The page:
Plehn over many years investigated skeletal malformations in fishes and cancerous growths in fishes and other cold-blooded animals. This research was pioneering and she demonstrated that tumours in cold-blooded animals were similar to those in warm-blooded animals. Her research was followed with interest by scientists in cancer research and she spoke on the subject at the international conference on cancer in Paris in 1910 and later in Vienna. Two of her most important papers on the subject were published as monographs after they appeared in scientific journals. As a result of her research she was made an honorary member of the International Society for Cancer Research.[2]

In Germany it was not possible for women to qualify as lecturers, thus Plehn was awarded the title royal professor in 1914 by King Ludwig III of Bavaria for her great contribution to fish pathology. This made her the first woman to be granted a professorship in Bavaria. But a teaching certificate was not linked to this title, and it only became possible for women to acquire such qualification in 1919. Plehn did not seek such qualification. Instead she continued to focus on research at the Bavarian Biological Experimental Institute.[1] In 1920 Plehn published reports on two skin and grill parasites, the Ichthyochytrium vulgare and the Mucophilus cryprini (lates identified as a rickettsia).[2]

In 1924 she published her second book Praktikum der Fischkrankheiten as practical guide for the use of fish breeders, hatchery managers, fishermen, fish biologists and veterinarians. Her publisher initially wished to publish the book as an update of Hofer's 1904 Handbuch der Fischkrankheiten. But the field had changed so much in 20 years that Plehn took a different approach. Plehn focused on the major brood of fish in the Bavarian region, the Salmonidae and Cyprinidae (salmon/trout and carp) and included illustrations and practical guidance based on 20 years of her work at Starnberg. The book became a standard work for the use in fisheries, and the basis for subsequent research by other scientists. The illustrations and photographs continued to be used for decades.[2]

Although she was a professor, her teaching activities were limited to courses at the Fisheries School at Starnberg, which was attached to the research station. In 1927 at the age of 64 she was promoted to the position of Hauptkonservatorin (chief curator) at the research station. She had long been the foremost authority on fish disease, and she was known all over Germany. She was known as the Fischdoktorin and had a reputation for being cultivated and charming, with a quiet sense of humour. She retired on a small pension in 1928, and was awarded an honourable doctorate from the faculty of veterinary medicine at the Ludwig Maximilian University, making her the first women to receive such an honourable PhD from the LMU. She continued to be a presence at the Starnberg research station, giving lectures and putting her knowledge at the disposal of young colleagues. Plehn worked on an expanded edition of Praktikum der Fischkrankheiten until 1942. Although she was an outspoken critic of Adolf Hitler, the Nazi authorities did not force her to stop her teaching and research work at the station.[3]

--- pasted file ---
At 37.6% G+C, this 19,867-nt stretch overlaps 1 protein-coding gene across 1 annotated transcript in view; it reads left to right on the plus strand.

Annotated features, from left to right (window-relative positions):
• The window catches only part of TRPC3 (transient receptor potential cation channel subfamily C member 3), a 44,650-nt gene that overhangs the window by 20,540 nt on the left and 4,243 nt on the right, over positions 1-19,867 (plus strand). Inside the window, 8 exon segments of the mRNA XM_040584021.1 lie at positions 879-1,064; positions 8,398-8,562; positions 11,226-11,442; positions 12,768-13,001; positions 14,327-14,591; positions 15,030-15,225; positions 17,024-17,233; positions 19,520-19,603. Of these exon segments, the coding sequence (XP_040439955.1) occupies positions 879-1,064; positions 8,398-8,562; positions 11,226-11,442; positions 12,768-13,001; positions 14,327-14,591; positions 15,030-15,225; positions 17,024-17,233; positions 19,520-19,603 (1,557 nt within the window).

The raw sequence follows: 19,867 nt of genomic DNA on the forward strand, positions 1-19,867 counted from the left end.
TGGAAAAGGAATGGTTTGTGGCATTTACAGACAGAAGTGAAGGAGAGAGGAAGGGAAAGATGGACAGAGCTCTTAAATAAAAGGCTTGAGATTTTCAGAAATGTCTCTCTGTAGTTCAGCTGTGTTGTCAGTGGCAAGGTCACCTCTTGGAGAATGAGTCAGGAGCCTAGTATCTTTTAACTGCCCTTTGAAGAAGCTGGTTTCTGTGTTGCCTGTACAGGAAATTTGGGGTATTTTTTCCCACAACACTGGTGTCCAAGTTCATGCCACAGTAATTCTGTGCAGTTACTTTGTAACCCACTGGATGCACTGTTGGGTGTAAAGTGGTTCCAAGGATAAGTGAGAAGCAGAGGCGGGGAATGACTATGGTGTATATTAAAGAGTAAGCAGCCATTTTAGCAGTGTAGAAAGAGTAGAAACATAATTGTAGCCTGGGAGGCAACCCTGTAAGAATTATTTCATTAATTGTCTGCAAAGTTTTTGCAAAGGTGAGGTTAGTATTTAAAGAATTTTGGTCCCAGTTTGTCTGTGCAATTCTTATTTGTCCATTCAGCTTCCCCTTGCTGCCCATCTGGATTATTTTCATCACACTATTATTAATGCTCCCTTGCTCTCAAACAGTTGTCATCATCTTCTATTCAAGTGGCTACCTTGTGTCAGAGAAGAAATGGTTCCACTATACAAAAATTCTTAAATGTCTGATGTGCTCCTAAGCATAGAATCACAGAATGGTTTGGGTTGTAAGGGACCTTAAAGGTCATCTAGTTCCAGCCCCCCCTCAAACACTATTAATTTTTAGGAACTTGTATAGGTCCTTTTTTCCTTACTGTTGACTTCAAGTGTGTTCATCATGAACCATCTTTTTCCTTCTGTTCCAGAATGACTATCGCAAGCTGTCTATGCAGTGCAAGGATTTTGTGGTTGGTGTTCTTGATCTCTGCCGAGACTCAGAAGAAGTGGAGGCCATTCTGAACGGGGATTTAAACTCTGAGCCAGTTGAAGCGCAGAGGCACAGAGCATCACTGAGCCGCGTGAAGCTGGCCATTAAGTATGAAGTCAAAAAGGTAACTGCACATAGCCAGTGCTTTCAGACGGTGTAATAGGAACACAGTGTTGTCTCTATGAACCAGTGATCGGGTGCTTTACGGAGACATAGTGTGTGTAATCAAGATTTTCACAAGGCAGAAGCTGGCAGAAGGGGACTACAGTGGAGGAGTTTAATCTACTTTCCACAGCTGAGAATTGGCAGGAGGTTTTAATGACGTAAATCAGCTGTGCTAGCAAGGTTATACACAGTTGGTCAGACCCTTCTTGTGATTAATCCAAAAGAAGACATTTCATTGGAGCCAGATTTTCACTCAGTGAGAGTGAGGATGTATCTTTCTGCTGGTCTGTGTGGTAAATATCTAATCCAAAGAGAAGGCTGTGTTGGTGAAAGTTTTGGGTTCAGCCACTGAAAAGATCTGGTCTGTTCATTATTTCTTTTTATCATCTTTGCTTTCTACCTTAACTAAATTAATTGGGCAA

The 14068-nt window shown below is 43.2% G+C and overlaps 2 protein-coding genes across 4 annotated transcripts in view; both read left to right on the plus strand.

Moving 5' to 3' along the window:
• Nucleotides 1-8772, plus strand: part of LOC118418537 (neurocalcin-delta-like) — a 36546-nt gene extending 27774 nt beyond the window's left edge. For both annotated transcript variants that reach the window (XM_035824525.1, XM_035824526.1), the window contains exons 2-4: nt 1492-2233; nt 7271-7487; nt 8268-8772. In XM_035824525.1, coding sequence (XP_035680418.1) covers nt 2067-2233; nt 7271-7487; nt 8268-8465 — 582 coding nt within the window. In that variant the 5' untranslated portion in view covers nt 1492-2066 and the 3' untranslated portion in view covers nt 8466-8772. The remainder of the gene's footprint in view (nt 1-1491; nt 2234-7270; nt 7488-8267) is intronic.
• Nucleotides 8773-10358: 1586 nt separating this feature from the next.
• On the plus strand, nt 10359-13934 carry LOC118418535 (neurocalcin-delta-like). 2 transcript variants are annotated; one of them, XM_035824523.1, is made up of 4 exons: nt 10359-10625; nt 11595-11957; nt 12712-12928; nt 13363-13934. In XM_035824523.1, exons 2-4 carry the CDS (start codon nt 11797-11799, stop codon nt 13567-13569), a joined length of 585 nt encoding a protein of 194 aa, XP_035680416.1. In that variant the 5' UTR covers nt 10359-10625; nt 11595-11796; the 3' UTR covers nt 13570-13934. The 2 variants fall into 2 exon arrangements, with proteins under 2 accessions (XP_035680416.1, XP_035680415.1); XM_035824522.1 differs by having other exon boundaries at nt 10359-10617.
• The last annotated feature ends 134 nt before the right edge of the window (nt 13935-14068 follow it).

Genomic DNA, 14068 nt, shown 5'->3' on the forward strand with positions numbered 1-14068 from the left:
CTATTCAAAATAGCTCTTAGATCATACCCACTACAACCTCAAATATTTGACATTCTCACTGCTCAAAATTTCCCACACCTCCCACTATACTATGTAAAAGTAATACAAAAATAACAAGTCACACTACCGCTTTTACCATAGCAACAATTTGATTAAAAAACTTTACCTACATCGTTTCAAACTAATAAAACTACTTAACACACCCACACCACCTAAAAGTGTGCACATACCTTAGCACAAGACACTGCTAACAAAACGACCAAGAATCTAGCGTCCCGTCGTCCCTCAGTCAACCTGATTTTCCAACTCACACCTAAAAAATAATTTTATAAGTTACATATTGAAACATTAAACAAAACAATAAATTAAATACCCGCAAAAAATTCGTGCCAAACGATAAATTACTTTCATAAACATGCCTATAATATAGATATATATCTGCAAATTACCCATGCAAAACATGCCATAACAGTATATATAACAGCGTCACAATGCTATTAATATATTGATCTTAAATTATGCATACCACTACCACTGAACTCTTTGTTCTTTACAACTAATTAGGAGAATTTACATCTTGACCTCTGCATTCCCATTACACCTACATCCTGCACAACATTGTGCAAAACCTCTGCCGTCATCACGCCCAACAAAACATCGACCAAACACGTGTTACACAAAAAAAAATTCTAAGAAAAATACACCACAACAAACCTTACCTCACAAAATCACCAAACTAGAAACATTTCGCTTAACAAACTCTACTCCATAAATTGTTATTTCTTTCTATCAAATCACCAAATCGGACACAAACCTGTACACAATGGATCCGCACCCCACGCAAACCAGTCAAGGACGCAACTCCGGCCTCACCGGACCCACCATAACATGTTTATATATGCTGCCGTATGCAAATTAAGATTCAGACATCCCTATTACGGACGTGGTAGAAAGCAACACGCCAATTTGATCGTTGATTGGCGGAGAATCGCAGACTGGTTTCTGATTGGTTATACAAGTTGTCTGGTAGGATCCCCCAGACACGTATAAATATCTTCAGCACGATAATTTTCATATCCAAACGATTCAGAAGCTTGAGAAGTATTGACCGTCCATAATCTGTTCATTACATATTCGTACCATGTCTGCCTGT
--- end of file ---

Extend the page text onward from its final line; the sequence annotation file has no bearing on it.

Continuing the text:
But she was only given a leading position when male researchers were drafted for military service during World War II. At the age of almost 80, she took over the management of institute. The institute was bombed out in 1943,[4] the research station in Starnberg was bombed out in January 1944 and her apartment in Munich was destroyed six months later. By that time she had moved in with friends in Grafrath.[3] In 1946 she died in Grafrath shortly after the war had ended.[4] Her urn was buried in the Munich Nordfriedhof and moved to a mass grave in 1970.[3]


Plehn is commemorated in the names of three polyclads and 12 disease agents of fishes. Not all of her research findings stood the test of time as research methods advanced, but the tremendous breadth of her research on diseases of fishes defined the scientific study in this area. All in all she published 114 scientific papers on the subject. The Allgemeine Fischerei-Zeitung, in which she had frequently published, commemorated her in 1963 on the 100th anniversar of her birth. She was honoured as one of the founders of fish pathology.[3]


  1. ^ a b c Marilyn Ogilvie & Joy Harvey (2003). The Biographical Dictionary of Women in Science: Pioneering Lives From Ancient Times to the Mid-20th Century. Routledge. p. 1032. ISBN 9781135963439.CS1 maint: Uses authors parameter (link)
  2. ^ a b c d e f g Mary R. S. Creese (2004). Ladies in the Laboratory II: West European Women in Science, 1800-1900 : a Survey of Their Contributions to Research. Scarecrow Press. p. 118. ISBN 9780810849792.
  3. ^ a b c d e Mary R. S. Creese (2004). Ladies in the Laboratory II: West European Women in Science, 1800-1900 : a Survey of Their Contributions to Research. Scarecrow Press. p. 119. ISBN 9780810849792.
  4. ^ a b Marilyn Ogilvie & Joy Harvey (2003). The Biographical Dictionary of Women in Science: Pioneering Lives From Ancient Times to the Mid-20th Century. Routledge. pp. 1032–1033. ISBN 9781135963439.CS1 maint: Uses authors parameter (link)